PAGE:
Design Perspective on the Role of Advanced Bots for Self-guided Learning

By Lincoln C. Wood, Torsten Reiners and Theo J. Bastiaens.

Published by The Technology Collection

Format Price
Article: Print $US10.00
Published online: March 21, 2014 $US5.00

Virtual worlds are rapidly gaining acceptance in educational settings; with bots play an important role in these environments to help learners. Authentic learning can be significantly supported by bots to help self-guided learning in authentic tasks. In this paper, we investigate what is stopping educators from making more use of bots as a valuable resource. We seek the expertise of six educators, who used educational bots, to find an answer to this question.. While they have ‘big plans’ for bot use, the current implementations are ‘low-level’ and restrictive in their application. There is further confusion about appropriate pedagogical models and how to use them effectively as more than ‘prompters’ or ‘extras’. While creation and control technologies are advancing, allowing use of bots as a ‘hard technology’ to guide learners through routine procedures; there is a lack of resources for automation as intelligence technologies are slower to develop and may require future partnerships with external parties before they are available useable by general educators.

Keywords: Evolution of Bots, Interaction, Fidelity

International Journal of Technology, Knowledge and Society, Volume 9, Issue 4, pp.187-199. Article: Print (Spiral Bound). Published online: March 21, 2014 (Article: Electronic (PDF File; 602.994KB)).

Dr. Lincoln C. Wood

Senior Lecturer, Department of Business Information Systems, Faculty of Business and Law, Auckland University of Technology, Auckland, New Zealand

Dr Lincoln C. Wood (Auckland University of Technology, New Zealand) is a Senior Lecturer in logistics and supply chain management at Auckland University of Technology and is a past Undergraduate Coordinator for the School of Information Systems at Curtin University. In 2010 he received the Outstanding Research Award at the International Higher Education Conference and he is a project co-leader on OLT Grant (2012) “Development of an authentic training environment to support skill acquisition in Logistics & Supply Chain Management”. As a qualitative data analysis expert, Dr Wood will assist the planning for and evaluation of the evaluation data, focusing on the analysis of dynamics of learner participation in MOOCs.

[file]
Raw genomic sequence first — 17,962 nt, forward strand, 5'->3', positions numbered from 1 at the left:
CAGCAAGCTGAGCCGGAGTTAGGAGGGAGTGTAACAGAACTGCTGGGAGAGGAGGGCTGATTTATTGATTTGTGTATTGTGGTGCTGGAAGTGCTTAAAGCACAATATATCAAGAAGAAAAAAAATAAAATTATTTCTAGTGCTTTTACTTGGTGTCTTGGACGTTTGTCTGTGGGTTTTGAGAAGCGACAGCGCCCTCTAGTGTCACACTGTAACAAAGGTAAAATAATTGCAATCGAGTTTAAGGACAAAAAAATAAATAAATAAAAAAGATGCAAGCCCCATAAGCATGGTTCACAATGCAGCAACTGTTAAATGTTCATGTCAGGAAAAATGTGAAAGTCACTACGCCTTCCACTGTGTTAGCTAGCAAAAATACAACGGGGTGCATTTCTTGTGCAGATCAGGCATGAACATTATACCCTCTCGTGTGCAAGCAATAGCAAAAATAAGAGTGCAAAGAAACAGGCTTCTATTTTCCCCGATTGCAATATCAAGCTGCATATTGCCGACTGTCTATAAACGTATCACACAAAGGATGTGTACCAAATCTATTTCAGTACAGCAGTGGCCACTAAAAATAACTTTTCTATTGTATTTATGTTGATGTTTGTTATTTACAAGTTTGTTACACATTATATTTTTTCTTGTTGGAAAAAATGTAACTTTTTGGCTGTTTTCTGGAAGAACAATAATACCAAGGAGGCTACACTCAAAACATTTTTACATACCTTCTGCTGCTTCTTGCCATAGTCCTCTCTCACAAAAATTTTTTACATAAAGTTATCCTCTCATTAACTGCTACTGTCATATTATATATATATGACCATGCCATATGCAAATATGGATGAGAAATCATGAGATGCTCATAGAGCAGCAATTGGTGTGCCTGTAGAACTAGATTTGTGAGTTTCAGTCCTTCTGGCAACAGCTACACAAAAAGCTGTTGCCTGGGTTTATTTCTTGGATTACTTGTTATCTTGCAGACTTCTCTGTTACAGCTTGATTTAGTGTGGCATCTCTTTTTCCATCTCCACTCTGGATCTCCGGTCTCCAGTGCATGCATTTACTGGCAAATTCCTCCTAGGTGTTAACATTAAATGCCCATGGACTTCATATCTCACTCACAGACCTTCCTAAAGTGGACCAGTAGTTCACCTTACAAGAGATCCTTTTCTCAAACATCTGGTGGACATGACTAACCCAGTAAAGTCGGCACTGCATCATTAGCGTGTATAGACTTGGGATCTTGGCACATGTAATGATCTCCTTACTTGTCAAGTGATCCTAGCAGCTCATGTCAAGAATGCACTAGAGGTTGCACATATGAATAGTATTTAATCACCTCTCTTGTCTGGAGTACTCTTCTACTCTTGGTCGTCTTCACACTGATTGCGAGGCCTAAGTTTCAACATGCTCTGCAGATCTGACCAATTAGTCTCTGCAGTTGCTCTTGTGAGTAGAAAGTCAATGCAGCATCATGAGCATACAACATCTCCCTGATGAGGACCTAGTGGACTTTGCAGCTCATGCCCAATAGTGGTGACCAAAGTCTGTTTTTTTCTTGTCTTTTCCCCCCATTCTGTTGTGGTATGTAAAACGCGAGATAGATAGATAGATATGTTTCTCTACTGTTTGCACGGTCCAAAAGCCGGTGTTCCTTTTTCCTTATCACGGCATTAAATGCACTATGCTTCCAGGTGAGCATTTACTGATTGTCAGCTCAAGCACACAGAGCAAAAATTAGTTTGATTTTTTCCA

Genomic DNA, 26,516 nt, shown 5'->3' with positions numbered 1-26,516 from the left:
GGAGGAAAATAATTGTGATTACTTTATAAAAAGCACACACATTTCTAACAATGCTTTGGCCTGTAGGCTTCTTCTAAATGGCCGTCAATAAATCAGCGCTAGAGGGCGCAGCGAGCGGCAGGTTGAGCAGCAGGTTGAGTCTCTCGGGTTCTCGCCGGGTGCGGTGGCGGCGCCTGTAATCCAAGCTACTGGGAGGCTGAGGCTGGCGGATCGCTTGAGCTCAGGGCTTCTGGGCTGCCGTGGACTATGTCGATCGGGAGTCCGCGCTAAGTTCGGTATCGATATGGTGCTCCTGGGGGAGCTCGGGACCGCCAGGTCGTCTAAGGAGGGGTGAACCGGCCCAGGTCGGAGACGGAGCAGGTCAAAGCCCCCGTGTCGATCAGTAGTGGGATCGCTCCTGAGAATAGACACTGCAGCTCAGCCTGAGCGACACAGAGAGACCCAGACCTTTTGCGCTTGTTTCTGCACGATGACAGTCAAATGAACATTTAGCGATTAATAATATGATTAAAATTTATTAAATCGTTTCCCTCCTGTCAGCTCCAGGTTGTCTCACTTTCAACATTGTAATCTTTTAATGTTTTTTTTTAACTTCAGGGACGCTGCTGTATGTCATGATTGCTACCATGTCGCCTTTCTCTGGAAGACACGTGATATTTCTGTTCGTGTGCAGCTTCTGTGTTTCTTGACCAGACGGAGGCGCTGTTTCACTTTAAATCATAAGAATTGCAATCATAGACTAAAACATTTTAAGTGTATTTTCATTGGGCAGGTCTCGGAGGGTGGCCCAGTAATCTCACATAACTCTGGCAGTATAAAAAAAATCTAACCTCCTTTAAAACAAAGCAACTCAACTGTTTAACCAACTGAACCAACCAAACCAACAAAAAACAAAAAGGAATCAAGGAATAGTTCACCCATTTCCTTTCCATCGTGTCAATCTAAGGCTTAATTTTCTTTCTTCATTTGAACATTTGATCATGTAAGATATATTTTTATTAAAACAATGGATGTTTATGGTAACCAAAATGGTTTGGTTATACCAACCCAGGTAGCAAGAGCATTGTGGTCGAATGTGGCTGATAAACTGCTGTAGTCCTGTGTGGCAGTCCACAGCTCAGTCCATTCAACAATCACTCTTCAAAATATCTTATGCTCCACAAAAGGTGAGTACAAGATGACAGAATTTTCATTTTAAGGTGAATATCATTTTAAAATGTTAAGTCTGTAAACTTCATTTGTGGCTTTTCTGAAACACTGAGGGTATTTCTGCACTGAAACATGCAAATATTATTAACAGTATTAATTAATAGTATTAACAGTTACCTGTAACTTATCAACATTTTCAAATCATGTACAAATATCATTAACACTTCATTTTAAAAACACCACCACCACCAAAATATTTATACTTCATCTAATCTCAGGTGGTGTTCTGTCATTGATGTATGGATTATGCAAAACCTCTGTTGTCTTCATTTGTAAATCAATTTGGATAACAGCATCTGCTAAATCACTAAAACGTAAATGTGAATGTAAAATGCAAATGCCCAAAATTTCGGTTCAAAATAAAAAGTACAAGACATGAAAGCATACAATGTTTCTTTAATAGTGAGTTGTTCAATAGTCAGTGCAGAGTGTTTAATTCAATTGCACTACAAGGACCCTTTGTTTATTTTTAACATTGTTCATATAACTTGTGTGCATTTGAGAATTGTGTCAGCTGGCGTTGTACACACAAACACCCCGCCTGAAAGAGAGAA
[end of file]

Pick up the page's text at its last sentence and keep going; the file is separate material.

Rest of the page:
Dr. Torsten Reiners

Senior Lecturer, School of Information Systems, Curtin Business School, Curtin University, Perth, Western Australia, Australia

Dr Torsten Reiners is a project leader on the OLT Grant (2012) “Development of an authentic training environment to support skill acquisition in Logistics & Supply Chain Management” and participated in VirtualPREX (ALTC grant, lead is Sue Gregory). Dr Torsten Reiners is Senior Lecturer in Logistics at the Curtin University, Australia. His research and teaching experiences are in the areas of operations research (i.e., modelling, algorithm development, meta-heuristics, and simulation), fleet and maritime logistics, supply chain, information systems, and emerging technologies. His interests include instructional design, development of adaptive learning environments, distant collaboration and mobile learning, which is also manifested in his PhD Thesis about adaptive learning material in the field of operations research. He participated in multiple projects to use 3D spaces for learning support. He coordinated multiple industry projects in Germany.

Dr Theo J. Bastiaens

Chair of Department, Instructional Technology and Media, Fernuni Hagen, Hagen, Germany

Prof Dr Theo Bastiaens (Fernuniversität Hagen, Germany) Theo J. Bastiaens is a Professor of Educational Technology (since January 2012); Director of the Institute of Educational Science and Media Research; and was, until recently, Dean of the Faculty of Humanities and Social Sciences at the Fernuniversität in Hagen (Germany). He studied educational sciences at the Rijksuniversiteit Utrecht, Netherlands, and wrote his doctoral thesis “Working and Learning with Electronic Performance Support Systems” at the University of Twente, Netherlands (published in 1997). He holds a part-time, full Professorship for Educational Technology at the Open University of the Netherlands. His research interest includes instructional design, authentic learning, and new technology; i.e. MOOC. He has published in this field and is a invited speaker at conferences and seminars. For AACE he co-chaired E-learn 2007, E-learn 2009, Ed-Media 2011. He is executive Committee member of the World Conference on E-learning and Executive Committee member and Founder of the Global Learn Asia Pacific.


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